The Evil of the Daleks

Hi. Hope you had a good week. I bloody well did, watching this. That can be safely categorised as an “epic”, and also one of the most successful “long” serials (over four parts) since Dalek Invasion of Earth. Okay, there’s a bit of a lull in the middle few episodes, but as soon as the action transfers to Skaro… fuck me.

It’s a tour de force for The Doctor, and the success of the story hinges on playing with the audience’s expectations of him. He’s incredibly morally dubious throughout – he tricks Jamie in order to collaborate with the Daleks, and it’s not clear why until around episode six. This brings The Doctor and Jamie into quite a visceral and disconcerting level of conflict, just as the two of them were being established as BFFs. We’ve seen companions call The Doctor out on his shit before (such as Steven in The Massacre), but never this viciously. Utterly compelling – two fantastic actors at the top of their game.

It’s not just The Doctor who’s behaving against established conventions. The Human-Factor-infused Daleks are a joyful way to “break” a villain that the viewer thinks they can predict. The child-like mannerisms are equal parts disturbing and hilarious, and the overall effect can only be described as “fucking awesome”. Roy Skelton – at his all time peak Zippy-ness – is outstanding in his delivery of lines such as “I will not obey”.

And then there’s the Dalek Emperor, and the Dalek civil war, and the ultimate destruction of the Dalek City… there’s just so much amazing mythology built in to those last couple of episodes. The Doctor states that this could be “the final end” for the Daleks. It wasn’t, of course, but if it had have been, it would have been a fitting end for them. The fact that I can’t see another “of the Daleks” in my spreadsheet until mid-Pertwee suggests that it served as a “last ever Dalek episode” for some considerable time.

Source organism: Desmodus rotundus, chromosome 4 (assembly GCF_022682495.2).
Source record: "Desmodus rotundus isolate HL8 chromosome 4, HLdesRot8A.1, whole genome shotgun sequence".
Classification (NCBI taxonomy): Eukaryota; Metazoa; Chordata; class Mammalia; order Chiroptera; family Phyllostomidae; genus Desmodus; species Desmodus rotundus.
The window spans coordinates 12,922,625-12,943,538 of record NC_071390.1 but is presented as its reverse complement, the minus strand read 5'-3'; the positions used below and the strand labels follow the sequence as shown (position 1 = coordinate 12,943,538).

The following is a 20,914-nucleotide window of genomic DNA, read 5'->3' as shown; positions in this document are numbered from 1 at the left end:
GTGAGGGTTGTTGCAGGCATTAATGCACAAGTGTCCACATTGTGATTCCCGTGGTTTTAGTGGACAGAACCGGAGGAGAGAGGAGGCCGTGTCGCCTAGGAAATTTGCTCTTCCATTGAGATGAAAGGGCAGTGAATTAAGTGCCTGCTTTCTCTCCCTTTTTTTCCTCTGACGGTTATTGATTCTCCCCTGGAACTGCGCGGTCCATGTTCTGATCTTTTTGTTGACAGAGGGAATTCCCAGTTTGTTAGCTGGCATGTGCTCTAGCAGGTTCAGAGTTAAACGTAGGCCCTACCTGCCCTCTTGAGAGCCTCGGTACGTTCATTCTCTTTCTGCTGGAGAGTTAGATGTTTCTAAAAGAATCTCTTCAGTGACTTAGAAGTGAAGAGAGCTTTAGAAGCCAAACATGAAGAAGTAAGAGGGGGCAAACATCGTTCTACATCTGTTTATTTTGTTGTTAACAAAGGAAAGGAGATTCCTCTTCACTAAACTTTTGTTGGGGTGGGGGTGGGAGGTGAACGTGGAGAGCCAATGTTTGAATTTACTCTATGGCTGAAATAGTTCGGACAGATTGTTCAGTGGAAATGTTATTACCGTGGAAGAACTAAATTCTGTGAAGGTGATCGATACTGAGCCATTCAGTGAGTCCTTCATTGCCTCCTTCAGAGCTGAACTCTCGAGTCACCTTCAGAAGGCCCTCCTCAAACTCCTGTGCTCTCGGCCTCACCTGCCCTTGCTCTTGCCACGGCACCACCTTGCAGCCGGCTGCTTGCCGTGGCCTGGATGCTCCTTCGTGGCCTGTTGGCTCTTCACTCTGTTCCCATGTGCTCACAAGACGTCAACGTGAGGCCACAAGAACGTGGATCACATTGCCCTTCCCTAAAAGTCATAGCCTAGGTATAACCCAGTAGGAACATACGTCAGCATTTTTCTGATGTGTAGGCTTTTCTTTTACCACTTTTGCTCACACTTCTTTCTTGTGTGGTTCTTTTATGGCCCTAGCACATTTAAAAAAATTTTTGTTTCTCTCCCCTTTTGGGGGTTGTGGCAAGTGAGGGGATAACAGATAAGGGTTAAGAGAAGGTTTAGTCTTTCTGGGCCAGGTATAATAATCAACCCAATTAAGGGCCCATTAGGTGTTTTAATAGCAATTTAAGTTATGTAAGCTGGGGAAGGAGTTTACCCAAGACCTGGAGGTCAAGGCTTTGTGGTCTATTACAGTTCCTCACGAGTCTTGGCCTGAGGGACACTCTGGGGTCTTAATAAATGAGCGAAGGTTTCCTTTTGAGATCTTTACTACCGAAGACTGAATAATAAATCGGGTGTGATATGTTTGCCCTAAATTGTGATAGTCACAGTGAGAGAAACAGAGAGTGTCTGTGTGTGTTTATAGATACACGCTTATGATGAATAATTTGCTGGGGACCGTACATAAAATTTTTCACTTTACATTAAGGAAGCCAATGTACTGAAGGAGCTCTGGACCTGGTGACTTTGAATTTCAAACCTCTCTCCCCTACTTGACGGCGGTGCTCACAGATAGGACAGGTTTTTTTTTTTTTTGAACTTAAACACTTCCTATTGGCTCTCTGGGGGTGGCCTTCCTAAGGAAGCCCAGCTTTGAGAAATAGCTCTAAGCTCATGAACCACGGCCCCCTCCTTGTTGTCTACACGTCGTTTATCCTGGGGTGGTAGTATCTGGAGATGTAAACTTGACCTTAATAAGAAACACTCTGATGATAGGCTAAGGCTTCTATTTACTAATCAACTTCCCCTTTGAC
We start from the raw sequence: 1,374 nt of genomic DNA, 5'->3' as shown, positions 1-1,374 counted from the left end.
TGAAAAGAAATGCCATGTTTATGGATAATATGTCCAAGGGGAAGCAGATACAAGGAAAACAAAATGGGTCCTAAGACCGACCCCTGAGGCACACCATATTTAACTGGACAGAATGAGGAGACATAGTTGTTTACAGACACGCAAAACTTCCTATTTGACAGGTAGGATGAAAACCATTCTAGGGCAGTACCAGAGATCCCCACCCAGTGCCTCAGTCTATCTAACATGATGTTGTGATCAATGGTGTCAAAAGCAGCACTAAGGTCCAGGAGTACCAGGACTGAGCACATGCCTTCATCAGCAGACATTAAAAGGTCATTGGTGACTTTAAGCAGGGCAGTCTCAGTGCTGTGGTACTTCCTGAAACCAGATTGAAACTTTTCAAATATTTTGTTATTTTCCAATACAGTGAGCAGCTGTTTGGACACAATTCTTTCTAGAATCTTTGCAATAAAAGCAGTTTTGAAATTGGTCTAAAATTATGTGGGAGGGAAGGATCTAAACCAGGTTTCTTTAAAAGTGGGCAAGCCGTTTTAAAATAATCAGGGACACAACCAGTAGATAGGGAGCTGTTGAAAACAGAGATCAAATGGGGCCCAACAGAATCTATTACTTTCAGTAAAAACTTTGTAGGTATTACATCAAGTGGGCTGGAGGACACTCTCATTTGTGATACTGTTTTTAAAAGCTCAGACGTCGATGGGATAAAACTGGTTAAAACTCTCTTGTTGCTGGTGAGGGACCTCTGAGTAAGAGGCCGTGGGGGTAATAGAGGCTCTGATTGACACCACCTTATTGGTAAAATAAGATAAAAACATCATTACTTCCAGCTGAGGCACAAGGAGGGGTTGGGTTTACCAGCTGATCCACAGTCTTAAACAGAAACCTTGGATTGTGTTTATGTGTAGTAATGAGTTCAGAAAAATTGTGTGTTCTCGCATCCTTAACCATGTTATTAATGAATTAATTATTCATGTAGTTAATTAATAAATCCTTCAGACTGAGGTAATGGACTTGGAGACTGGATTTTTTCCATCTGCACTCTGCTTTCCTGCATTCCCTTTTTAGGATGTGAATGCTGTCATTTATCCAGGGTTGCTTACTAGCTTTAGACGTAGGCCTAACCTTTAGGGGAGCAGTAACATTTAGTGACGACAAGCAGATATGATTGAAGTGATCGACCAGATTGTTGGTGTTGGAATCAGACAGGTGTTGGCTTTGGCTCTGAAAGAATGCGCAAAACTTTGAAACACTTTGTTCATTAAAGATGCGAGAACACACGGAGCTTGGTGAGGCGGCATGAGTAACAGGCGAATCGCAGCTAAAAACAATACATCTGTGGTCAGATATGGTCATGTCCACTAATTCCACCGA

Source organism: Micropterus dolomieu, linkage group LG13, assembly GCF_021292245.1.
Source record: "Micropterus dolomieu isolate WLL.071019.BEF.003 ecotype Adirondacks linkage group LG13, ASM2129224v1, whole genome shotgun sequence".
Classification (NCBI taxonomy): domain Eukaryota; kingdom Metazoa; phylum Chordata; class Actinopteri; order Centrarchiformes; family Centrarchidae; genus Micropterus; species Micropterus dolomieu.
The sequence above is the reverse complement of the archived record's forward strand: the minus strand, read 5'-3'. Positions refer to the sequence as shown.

Regardless of that, it’s hard to think of a better way to end a season. While previous finales have been exciting because of the potential they open up (The Time Meddler being the first to blend history and sci-fi; The War Machines being the first to be set on contemporary Earth), this one was an epic finale in its own right and on its own terms. They went out on a bang, with a story that had seeds stretching back throughout the preceding weeks. Russel T who?

There had to be a downside though. It’s the return of 1960s Attitude Watch! Maxtible introduces a henchman, who he describes as being “dumb”, “simple” and “underdeveloped”. Enter: one of only a handful of non-white people we’ve seen in the show so far. Fair enough, Maxtible is a Victorian, but it seems like the production was also using Kemel’s ethnicity as a shorthand for his lack of intelligence and savage nature.

Luckily, it transpires that Kemel is a more nuanced character than anyone gives him credit for. Elsewhere in the guest cast, it was nice to see Windsor Davies pop up, and Waterfield was great in the “good man doing bad things because kidnapped daughter” role. As for Victoria, well, she didn’t have much to do beyond being locked up, rescued and being told she’s an orphan now, but I’m looking forward to seeing her in action as a companion.


So yes, it’s another milestone reached.


  • Seasons/Series watched: 4 of 34
  • Stories watched: 36 of 253
  • Individual episodes watched: 169 of 813

Ah, I like that. I often feel like I’m hurtling through this thing, but looking at those stats reconfirms just how much longer I’ve still got to go. This is a very good thing – I currently feel like I never want this journey to end.

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